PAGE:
Saturday, May 31, 2008

I am not an authority on anything...

Scott Hanselman posted Professionalism, Programming, and Punditry and Success as a Metric in response to Jeff Atwood's rebuttal of Alastair Rankine's post Blogging Horror.

I have been thinking about unsubscribing from Coding Horror for a long time now, and it manifested itself the other day when I joined Twitter because I decided not to follow Jeff, primarily for this reason from Alastair:

It seems quite apparent that Jeff Atwood has stepped outside his expertise recently, and that this is something he did comparatively rarely in the past.
I have no problem with any blogger "stepping outside his expertise" if they do it well by making sound arguments. The problem with Coding Horror lately is that Jeff has not been doing a good job when outside of his expertise. I am actually not sure what Jeff's expertise is, but the blog being "outside" of it has been more of a feeling than anything quantifiable. That is part of the point though of both Scott's post and Jeff's rebuttal to Alastair, with Scott summing it up the best:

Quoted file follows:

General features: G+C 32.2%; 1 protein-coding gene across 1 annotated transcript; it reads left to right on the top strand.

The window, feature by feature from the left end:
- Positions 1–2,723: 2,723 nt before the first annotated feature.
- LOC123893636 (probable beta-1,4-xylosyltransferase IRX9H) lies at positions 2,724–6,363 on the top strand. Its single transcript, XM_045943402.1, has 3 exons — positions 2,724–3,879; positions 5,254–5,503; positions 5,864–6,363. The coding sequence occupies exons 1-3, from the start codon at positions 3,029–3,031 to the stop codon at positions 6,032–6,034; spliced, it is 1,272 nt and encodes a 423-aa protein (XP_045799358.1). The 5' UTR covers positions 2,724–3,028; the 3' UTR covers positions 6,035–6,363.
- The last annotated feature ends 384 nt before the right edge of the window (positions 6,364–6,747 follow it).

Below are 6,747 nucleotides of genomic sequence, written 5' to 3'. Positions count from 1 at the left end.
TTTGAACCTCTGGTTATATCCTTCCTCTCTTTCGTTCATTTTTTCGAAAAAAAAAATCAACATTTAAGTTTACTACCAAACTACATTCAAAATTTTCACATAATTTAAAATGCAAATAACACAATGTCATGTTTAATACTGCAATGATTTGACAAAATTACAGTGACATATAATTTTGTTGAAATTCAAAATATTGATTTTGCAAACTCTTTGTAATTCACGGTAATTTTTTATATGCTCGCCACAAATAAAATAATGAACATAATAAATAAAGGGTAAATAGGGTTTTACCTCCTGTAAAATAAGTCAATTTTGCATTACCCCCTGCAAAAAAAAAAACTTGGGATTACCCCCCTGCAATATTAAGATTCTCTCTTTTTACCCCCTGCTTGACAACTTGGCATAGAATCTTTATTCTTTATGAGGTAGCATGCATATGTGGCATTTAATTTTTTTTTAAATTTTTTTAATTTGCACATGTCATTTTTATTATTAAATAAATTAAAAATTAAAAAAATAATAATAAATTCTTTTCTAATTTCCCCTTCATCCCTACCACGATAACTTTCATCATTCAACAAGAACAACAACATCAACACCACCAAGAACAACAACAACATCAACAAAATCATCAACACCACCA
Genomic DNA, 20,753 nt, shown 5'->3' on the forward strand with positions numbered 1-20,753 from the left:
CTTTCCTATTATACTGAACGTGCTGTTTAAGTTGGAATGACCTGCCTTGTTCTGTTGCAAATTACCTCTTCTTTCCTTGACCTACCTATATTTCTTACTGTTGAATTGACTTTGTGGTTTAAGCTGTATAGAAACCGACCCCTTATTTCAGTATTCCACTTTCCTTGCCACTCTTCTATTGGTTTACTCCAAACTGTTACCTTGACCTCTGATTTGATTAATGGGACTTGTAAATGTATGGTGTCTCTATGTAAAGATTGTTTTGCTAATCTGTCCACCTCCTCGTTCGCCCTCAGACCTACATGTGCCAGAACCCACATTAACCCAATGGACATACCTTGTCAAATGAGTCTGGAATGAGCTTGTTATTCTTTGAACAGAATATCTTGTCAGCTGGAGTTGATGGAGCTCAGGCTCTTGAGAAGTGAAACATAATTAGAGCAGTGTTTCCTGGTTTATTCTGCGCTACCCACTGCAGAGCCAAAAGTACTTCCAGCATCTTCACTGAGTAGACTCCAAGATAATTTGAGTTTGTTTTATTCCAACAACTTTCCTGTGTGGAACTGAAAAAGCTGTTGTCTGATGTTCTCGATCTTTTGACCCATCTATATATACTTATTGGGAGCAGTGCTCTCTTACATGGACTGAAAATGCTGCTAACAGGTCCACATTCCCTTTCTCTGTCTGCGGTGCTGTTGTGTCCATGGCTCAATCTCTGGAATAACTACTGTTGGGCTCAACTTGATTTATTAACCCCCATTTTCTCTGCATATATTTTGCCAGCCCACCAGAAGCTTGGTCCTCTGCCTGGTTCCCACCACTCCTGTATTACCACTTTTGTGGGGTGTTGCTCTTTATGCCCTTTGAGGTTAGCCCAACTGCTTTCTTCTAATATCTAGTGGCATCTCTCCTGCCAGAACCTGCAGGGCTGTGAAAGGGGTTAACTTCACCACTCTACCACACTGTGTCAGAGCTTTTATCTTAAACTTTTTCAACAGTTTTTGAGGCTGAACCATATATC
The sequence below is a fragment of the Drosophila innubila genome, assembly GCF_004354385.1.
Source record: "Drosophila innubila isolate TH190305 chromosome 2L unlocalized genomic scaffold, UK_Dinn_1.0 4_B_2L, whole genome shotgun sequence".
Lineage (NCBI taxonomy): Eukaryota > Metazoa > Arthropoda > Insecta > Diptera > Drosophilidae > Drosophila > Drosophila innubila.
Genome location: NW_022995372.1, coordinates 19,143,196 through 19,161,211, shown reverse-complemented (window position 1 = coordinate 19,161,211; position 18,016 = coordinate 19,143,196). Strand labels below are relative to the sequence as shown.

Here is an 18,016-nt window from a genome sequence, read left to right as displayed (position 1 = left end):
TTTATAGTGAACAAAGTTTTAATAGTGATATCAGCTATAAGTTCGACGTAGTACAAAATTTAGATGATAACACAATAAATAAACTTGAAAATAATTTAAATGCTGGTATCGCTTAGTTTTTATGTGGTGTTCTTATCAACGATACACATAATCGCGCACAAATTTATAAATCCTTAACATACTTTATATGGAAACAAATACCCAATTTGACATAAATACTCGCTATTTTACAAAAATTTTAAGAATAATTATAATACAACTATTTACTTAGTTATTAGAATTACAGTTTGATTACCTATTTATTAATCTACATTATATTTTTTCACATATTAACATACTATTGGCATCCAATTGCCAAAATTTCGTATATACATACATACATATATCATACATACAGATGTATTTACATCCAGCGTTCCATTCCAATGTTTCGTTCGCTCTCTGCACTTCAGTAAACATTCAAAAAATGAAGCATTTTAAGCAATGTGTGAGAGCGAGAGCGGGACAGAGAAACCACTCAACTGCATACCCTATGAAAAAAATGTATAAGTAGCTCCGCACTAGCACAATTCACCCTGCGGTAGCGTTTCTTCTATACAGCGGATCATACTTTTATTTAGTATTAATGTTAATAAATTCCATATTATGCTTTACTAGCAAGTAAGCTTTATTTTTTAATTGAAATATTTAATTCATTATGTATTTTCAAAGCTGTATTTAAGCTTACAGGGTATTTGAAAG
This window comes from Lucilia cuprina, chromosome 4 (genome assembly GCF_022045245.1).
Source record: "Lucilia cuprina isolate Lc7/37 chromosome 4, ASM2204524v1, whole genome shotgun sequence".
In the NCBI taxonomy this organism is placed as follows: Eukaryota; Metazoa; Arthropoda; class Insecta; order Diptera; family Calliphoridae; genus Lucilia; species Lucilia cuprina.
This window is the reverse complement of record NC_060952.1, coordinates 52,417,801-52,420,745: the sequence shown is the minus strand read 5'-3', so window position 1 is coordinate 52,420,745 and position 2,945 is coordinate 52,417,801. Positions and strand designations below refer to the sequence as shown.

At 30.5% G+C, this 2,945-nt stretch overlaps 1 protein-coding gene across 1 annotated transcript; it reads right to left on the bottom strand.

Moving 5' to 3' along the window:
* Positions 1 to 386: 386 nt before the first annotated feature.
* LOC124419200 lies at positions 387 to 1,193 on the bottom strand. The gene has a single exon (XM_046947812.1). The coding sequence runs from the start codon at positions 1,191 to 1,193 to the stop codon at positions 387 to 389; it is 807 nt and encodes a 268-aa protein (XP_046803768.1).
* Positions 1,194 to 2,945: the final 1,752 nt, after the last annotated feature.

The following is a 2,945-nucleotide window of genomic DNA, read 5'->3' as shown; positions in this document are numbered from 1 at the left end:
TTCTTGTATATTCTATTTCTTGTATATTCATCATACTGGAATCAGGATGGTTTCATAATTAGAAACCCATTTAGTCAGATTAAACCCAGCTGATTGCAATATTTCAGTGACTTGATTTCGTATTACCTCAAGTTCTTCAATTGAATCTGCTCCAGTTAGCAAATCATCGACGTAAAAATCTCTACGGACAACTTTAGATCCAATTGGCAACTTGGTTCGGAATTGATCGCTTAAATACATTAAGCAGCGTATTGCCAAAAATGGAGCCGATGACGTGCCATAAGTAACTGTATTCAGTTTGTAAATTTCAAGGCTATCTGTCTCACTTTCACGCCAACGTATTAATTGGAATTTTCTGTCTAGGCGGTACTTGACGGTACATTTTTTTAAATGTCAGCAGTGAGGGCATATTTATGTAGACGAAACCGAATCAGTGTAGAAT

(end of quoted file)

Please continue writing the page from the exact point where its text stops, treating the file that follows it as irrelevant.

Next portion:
I'm definitely not an authority figure on software development

I agree with both Jeff and Scott, and as I titled this post, I am not an authority on anything. I am not even in the same galaxy of RSS subscribers (as of this writing 128) or page-views (averaging slightly north of 100/day), as either of these guys so I am pretty sure I don't even have a loud voice if those are this measuring contest's metrics. The whole idea of a programming expertise though is something that I think deserves more inspection. Here is a definition of expertise:

expert skill or knowledge in a particular field
and expert:
a person who has a comprehensive and authoritative knowledge of or skill in a particular area

Programming is a particularly hard discipline to reach expert in, if it's even possible, since you not only need experience shipping product for years, you have to keep renewing your knowledge on the latest versions of your entire platform. If you were only suppose to blog about the things you were expert in, the vast majority of us wouldn't be blogging.